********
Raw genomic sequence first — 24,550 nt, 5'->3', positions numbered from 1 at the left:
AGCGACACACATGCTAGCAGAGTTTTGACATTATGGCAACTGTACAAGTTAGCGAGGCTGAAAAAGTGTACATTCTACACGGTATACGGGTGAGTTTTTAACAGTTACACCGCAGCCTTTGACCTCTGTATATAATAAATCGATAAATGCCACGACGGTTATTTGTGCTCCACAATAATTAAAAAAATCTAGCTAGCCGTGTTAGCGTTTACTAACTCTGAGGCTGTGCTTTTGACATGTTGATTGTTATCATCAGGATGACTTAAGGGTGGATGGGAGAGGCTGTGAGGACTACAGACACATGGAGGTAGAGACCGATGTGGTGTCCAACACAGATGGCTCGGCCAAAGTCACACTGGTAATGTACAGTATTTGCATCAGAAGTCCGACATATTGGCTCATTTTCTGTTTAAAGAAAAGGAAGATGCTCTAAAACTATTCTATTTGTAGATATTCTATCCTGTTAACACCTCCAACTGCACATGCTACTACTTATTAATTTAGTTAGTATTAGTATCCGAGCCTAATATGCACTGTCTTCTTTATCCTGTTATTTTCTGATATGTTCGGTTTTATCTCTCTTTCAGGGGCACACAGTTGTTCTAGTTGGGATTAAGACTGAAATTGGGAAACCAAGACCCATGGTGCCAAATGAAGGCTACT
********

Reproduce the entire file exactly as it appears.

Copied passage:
Raw genomic sequence first — 24,550 nt, 5'->3', positions numbered from 1 at the left:
AGCGACACACATGCTAGCAGAGTTTTGACATTATGGCAACTGTACAAGTTAGCGAGGCTGAAAAAGTGTACATTCTACACGGTATACGGGTGAGTTTTTAACAGTTACACCGCAGCCTTTGACCTCTGTATATAATAAATCGATAAATGCCACGACGGTTATTTGTGCTCCACAATAATTAAAAAAATCTAGCTAGCCGTGTTAGCGTTTACTAACTCTGAGGCTGTGCTTTTGACATGTTGATTGTTATCATCAGGATGACTTAAGGGTGGATGGGAGAGGCTGTGAGGACTACAGACACATGGAGGTAGAGACCGATGTGGTGTCCAACACAGATGGCTCGGCCAAAGTCACACTGGTAATGTACAGTATTTGCATCAGAAGTCCGACATATTGGCTCATTTTCTGTTTAAAGAAAAGGAAGATGCTCTAAAACTATTCTATTTGTAGATATTCTATCCTGTTAACACCTCCAACTGCACATGCTACTACTTATTAATTTAGTTAGTATTAGTATCCGAGCCTAATATGCACTGTCTTCTTTATCCTGTTATTTTCTGATATGTTCGGTTTTATCTCTCTTTCAGGGGCACACAGTTGTTCTAGTTGGGATTAAGACTGAAATTGGGAAACCAAGACCCATGGTGCCAAATGAAGGCTACT